Risk of lung cancer in relation to contiguous windows of endotoxin exposure among female textile workers in Shanghai
Published Date:Jul 06 2011
Source:Cancer Causes Control. 2011; 22(10):1397-1404.
Pubmed Central ID:PMC3299403
Funding:K01-OH009390/OH/NIOSH CDC HHS/United States
R01 CA080180/CA/NCI NIH HHS/United States
R01 CA080180-08/CA/NCI NIH HHS/United States
R01-CA80180/CA/NCI NIH HHS/United States
Exposure to endotoxin has been consistently associated with a reduced risk of lung cancer. However, there is a paucity of information regarding temporal aspects of this relationship. The objective of this study was to investigate the associations between contiguous windows of endotoxin exposure and risk of lung cancer.
Data were reanalyzed from a case-cohort study (602 cases, 3,038 subcohort) of female textile workers in Shanghai, China. Cumulative endotoxin exposure was partitioned into two windows: ≥20 and <20 years before risk. Exposure–response relations were examined using categorical and non-linear (semi-parametric) models, accounting for confounding by previous exposure windows.
There was an inverse trend of decreasing risk of lung cancer associated with increasing levels of endotoxin exposure ≥20 years before risk (p trend = 0.02). Women in the highest two categories of cumulative exposures had hazard ratios of 0.78 (95% CI 0.60–1.03) and 0.77 (95% CI 0.58–1.02) for lung cancer, respectively, in comparison with unexposed textile workers. There was, however, a weaker association and not statistically significant between lung cancer and endotoxin exposure accumulated in the more recent window (<20 years before risk).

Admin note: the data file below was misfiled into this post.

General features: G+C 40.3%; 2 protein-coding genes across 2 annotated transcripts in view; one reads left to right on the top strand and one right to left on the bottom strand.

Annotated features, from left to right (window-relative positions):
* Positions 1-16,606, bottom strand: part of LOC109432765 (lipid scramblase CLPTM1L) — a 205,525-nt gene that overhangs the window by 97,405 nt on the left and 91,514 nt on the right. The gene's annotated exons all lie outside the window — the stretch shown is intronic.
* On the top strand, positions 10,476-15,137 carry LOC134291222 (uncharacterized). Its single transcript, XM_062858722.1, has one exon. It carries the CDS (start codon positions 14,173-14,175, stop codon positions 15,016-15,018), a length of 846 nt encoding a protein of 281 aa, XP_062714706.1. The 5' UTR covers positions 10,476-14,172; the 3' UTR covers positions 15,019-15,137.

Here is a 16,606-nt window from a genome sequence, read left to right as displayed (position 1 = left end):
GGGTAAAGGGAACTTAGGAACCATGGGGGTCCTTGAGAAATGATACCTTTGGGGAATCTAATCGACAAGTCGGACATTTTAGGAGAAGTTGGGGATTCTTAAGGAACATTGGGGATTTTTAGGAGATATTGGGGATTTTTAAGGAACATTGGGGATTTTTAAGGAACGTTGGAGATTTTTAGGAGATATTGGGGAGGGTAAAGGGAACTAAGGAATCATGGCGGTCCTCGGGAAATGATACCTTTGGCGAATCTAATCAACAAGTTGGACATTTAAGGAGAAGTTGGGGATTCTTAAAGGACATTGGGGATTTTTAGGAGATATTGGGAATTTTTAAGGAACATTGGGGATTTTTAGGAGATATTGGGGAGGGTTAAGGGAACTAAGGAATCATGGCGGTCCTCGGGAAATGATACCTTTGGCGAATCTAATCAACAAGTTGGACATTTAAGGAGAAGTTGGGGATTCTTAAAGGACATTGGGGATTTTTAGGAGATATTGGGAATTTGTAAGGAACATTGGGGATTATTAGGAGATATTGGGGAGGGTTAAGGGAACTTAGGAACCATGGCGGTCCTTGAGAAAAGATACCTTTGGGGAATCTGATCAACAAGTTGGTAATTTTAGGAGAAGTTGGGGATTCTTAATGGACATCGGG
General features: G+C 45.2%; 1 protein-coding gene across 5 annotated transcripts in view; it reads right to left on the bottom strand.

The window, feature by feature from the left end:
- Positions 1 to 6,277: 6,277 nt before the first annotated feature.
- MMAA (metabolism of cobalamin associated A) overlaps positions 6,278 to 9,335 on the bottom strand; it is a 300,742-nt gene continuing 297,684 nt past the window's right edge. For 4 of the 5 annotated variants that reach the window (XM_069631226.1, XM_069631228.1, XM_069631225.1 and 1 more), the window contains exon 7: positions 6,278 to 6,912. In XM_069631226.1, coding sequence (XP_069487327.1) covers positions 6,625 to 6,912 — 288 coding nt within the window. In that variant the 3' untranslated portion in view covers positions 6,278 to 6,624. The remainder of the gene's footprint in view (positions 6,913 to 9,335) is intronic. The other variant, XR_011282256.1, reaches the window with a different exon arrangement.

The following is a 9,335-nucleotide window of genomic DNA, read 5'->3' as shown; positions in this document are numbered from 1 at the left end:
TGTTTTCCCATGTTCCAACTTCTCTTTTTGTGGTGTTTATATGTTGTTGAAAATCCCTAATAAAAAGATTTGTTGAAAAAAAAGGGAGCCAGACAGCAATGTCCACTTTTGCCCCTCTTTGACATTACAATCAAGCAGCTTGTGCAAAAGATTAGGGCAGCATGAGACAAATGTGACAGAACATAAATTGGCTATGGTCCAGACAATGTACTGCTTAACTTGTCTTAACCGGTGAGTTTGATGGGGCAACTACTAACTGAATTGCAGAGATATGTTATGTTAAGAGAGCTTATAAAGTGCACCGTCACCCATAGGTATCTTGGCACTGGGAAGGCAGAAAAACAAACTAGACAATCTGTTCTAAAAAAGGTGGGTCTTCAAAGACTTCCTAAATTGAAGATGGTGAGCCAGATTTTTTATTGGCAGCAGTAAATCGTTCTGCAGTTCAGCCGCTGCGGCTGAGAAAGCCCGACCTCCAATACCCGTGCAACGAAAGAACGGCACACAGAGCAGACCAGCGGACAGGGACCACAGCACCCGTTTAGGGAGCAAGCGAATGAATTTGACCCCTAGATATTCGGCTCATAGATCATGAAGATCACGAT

Results provide further evidence that endotoxin exposure that occurred 20 years or more before risk confers the strongest protection against lung cancer, indicating a possible early anti-carcinogenic effect. Further studies are needed to better understand the underlying biological mechanisms for this effect.
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